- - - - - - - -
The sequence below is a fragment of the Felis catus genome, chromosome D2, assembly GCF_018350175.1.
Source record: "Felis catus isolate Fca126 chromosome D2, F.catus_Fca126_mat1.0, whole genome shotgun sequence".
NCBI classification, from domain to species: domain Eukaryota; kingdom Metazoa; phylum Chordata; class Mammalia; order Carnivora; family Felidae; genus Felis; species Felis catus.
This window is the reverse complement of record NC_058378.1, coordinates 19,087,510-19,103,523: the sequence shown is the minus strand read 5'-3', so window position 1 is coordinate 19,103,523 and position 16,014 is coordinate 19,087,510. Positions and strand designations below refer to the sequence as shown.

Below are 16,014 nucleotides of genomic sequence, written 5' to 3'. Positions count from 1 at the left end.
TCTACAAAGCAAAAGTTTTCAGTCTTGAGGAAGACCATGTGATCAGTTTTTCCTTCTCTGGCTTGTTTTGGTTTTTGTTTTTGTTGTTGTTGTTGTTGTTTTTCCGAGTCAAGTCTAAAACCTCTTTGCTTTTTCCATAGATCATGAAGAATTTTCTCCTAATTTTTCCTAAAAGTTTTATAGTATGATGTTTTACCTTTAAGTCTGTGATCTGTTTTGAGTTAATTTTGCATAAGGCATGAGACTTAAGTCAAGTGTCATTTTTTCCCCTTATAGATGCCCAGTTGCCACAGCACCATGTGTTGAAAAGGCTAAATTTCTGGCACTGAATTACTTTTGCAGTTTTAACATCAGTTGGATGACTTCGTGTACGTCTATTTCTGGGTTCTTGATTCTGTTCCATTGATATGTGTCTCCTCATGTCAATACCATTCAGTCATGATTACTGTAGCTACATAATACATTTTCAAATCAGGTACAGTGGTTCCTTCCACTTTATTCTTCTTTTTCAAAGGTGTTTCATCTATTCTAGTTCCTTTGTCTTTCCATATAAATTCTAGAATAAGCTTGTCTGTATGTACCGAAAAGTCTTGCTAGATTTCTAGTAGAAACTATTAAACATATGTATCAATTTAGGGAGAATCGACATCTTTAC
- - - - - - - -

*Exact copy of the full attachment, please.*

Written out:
The sequence below is a fragment of the Felis catus genome, chromosome D2, assembly GCF_018350175.1.
Source record: "Felis catus isolate Fca126 chromosome D2, F.catus_Fca126_mat1.0, whole genome shotgun sequence".
NCBI classification, from domain to species: domain Eukaryota; kingdom Metazoa; phylum Chordata; class Mammalia; order Carnivora; family Felidae; genus Felis; species Felis catus.
This window is the reverse complement of record NC_058378.1, coordinates 19,087,510-19,103,523: the sequence shown is the minus strand read 5'-3', so window position 1 is coordinate 19,103,523 and position 16,014 is coordinate 19,087,510. Positions and strand designations below refer to the sequence as shown.

Below are 16,014 nucleotides of genomic sequence, written 5' to 3'. Positions count from 1 at the left end.
TCTACAAAGCAAAAGTTTTCAGTCTTGAGGAAGACCATGTGATCAGTTTTTCCTTCTCTGGCTTGTTTTGGTTTTTGTTTTTGTTGTTGTTGTTGTTGTTTTTCCGAGTCAAGTCTAAAACCTCTTTGCTTTTTCCATAGATCATGAAGAATTTTCTCCTAATTTTTCCTAAAAGTTTTATAGTATGATGTTTTACCTTTAAGTCTGTGATCTGTTTTGAGTTAATTTTGCATAAGGCATGAGACTTAAGTCAAGTGTCATTTTTTCCCCTTATAGATGCCCAGTTGCCACAGCACCATGTGTTGAAAAGGCTAAATTTCTGGCACTGAATTACTTTTGCAGTTTTAACATCAGTTGGATGACTTCGTGTACGTCTATTTCTGGGTTCTTGATTCTGTTCCATTGATATGTGTCTCCTCATGTCAATACCATTCAGTCATGATTACTGTAGCTACATAATACATTTTCAAATCAGGTACAGTGGTTCCTTCCACTTTATTCTTCTTTTTCAAAGGTGTTTCATCTATTCTAGTTCCTTTGTCTTTCCATATAAATTCTAGAATAAGCTTGTCTGTATGTACCGAAAAGTCTTGCTAGATTTCTAGTAGAAACTATTAAACATATGTATCAATTTAGGGAGAATCGACATCTTTAC